12 June 2005

Ayn again: celebrating 100 years

“An organism’s life is its standard of value. Whatever furthers its life is good and that which threatens it is evil… The nature of a living entity determines what it ought to do.” This is Dr Edward Younkins’ understanding of Ayn Rand’s philosophy, as expressed in his article in “The Individual” in 1999. Dr Younkins may be right – for the concept of “the individual” is in the forefront of every Ayn Rand novel and writing.

I had no clear vision of this when I read Ayn Rand. To me Rand stood for personal freedom, selfishness and capitalism, and these seemed almost Olympian in size in my teenage mind. Impressionable and with an imagination which needed curbing, I remember reading Night of January 16th, The Fountainhead and Atlas Shrugged in my high-school days, wallowing in lofty ideals like, “The man with a purpose is a man in control of his life.” Or, “Work and achievement are the highest goals in life.” Or, even better, “Sex is an expression of a man’s self-esteem, of his own self-value.”

Rand’s books had their own attraction, giving impressionable egos like mine a fillip they badly needed; and I’m sure, if I had come across a Playboy magazine then, it would have stirred things up just as much. So, imagine my surprise, when, more than 25 years later, on the internet, I discover an Ayn Rand interview by Playboy magazine dating back to 1964, discussing the very ideals I had to find after ransacking books and magazines at the British Council Library.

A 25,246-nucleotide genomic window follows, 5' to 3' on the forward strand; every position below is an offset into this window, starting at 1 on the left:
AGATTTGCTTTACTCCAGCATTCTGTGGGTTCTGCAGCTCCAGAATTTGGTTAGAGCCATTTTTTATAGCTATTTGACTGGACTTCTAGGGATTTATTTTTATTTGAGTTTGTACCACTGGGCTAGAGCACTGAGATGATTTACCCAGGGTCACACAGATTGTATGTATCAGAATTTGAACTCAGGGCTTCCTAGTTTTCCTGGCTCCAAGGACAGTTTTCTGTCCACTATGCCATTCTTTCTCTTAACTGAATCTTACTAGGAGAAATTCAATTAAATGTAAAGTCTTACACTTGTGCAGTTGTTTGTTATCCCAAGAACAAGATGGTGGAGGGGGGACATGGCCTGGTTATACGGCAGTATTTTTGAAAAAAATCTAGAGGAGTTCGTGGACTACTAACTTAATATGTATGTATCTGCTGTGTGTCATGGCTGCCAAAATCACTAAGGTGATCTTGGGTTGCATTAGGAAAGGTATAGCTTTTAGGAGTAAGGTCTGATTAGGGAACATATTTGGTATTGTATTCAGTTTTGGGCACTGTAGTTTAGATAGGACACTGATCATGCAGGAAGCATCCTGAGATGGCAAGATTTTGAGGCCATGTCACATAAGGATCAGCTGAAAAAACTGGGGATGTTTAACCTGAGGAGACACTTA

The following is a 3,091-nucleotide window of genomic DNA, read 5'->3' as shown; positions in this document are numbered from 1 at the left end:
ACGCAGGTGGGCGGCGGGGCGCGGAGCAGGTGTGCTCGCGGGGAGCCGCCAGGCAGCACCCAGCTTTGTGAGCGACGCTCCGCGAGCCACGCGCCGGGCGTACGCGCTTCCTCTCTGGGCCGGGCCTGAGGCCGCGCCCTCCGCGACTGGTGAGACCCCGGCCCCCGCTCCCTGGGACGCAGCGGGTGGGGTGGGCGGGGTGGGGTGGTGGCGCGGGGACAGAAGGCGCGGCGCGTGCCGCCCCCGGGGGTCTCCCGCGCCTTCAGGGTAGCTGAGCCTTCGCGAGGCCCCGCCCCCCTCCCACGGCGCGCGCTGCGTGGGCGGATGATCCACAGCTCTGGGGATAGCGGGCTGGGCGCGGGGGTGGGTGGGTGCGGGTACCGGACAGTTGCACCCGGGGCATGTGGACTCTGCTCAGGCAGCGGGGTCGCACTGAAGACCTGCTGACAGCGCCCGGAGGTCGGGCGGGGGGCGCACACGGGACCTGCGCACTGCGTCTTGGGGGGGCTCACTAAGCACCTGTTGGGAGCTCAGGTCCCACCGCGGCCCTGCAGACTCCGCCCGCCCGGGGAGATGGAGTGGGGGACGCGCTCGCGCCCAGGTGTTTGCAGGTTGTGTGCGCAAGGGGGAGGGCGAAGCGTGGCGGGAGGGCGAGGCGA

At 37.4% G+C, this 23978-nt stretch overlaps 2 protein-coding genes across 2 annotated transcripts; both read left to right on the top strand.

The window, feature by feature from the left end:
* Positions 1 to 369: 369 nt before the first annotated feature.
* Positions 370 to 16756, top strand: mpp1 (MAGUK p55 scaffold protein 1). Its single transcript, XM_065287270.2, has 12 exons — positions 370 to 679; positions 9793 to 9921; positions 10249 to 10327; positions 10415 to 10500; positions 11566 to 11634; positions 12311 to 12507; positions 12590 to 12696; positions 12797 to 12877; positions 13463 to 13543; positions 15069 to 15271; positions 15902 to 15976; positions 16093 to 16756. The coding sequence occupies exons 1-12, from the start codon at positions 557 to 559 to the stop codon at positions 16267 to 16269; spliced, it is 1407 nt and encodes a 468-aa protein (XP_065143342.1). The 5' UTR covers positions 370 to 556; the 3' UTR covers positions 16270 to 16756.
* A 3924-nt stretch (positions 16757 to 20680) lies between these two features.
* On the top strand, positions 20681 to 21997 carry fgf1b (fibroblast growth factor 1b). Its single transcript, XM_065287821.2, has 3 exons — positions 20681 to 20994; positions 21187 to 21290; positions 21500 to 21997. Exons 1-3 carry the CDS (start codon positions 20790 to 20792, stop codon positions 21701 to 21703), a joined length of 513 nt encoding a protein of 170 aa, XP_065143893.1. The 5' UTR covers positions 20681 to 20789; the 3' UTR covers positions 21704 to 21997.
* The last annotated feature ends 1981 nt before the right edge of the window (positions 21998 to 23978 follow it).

But, is there a male bias in all this? Did Rand write only for men, taking their egos to lofty heights? According to influential feminist writer Susan Brownmiller, Rand is “a traitor to her own sex.” And to Camille Paglia, Rand is “an intellectual prototype of her own bad self.” Yet, Rand had thousands of women students among her followers, and to this day, we find Nora Ephron (novelist and screenwriter) and Hillary Rodham Clinton as supporters of her philosophy.

What about the women in Rand’s novels? They defy conventions and are fiercely independent. And unapologetically sexual. Yet Rand also wrote that the nature of female desire was to seek worshipful domination by a heroic male. I couldn’t figure this one out. Was this a joke? Was Rand suggesting some sort of a sadomasochistic role for her women in preference to her male heroes? Controversies abound.

Who was Ayn Rand? What was her vision? When, like me, millions of high-school students enter her world with enthusiasm, are they entering an intellectual adventure of a fictional hero? Or, are they discovering a world much more potent than what we have ever dreamt of? While we celebrate the Ayn Rand Centenniel Year, maybe we’ll find some answers.

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